Former Formula 1 driver David Coulthard believes that the sporting arena is not the appropriate place to raise political issues or make a stand.
While he clarified that he was a firm believer in everyone’s right to their freedom of speech, the 13-time Grand Prix winner advocated for athletes to not “hijack” sporting events to force their political views on others.
On being asked about F1 drivers and athletes from other sports having political opinions, Couthard said: “I go to watch a football match or a Grand Prix or Wimbledon to see the sport. I don’t want to go there to be hijacked into having to listen to one individual’s position on any subject. Everyone of us has something that is important to us. Everyone has different backgrounds, religions, beliefs! We’re all entitled to that. But for me, the sporting arena is not the place that we should be (raising political issues).
“Lewis Hamilton or Max Verstappen or Charles Leclerc have the power to call a press conference on a Monday – away from the sport – and talk about things that are important to them. Why not do it on a Monday? Let’s keep racing for the race days,” added Coulthard, who is in Mumbai for the Red Bull Showrun on Sunday where he will drive the RB7 car, which Sebastian Vettel drove to the F1 title, on Bandra’s Bandstand.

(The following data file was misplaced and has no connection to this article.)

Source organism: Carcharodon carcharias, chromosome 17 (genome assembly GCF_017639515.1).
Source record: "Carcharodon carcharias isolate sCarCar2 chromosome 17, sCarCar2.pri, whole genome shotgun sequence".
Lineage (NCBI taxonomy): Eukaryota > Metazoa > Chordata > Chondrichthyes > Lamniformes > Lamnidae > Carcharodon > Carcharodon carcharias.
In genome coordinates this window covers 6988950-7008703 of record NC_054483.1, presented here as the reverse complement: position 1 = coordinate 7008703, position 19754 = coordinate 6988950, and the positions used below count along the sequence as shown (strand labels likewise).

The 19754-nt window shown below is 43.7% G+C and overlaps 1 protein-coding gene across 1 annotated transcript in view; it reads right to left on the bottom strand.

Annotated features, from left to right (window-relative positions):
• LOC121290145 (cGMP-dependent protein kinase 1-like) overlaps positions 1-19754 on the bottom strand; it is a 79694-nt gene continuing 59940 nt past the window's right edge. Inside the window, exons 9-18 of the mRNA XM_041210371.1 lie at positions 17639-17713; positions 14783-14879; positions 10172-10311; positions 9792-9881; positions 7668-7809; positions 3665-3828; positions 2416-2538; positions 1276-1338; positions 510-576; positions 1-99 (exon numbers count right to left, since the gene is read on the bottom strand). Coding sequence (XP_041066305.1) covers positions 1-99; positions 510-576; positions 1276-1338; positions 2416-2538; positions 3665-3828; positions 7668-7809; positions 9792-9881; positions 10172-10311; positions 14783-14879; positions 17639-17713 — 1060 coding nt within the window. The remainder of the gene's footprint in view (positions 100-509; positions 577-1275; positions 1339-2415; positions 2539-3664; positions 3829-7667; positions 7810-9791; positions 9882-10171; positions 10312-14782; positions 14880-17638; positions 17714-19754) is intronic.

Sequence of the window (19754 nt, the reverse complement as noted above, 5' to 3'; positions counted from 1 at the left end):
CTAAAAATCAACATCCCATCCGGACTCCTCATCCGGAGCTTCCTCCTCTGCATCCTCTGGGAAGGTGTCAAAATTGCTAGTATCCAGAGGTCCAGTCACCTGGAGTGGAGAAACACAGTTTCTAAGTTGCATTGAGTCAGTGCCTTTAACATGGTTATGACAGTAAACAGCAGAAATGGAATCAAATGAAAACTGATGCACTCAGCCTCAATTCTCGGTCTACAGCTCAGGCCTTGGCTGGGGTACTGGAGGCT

In December last year, the Fédération Internationale de l’Automobile (FIA), which is the governing body of Formula 1, introduced new regulations which prohibited drivers and teams from making or displaying “political, religious and personal statements or comments that violate the general principle of neutrality” unless previously approved in writing by the FIA.
After criticism from drivers, the FIA then clarified that it would allow drivers to “express their views on any political, religious or personal matter before, during and after” the race “in their own space, and outside the scope of the international competition.”
Besides copping flak from human rights groups, those regulations had also evoked a strong response from former world champion Lewis Hamilton.
“Nothing will stop me from speaking on the things I am passionate about. The sport has a responsibility to speak out,” Hamilton had told journalists at the launch of Mercedes car before the ongoing season started.
As F1’s only black driver, Hamilton has been outspoken about social causes. He wore a T-shirt demanding justice for Breonna Taylor at the 2020 Tuscan Grand Prix and has raced in the Middle East wearing a helmet that had a rainbow to show solidarity with LGBTQIA people in Qatar, where homosexuality is a crime.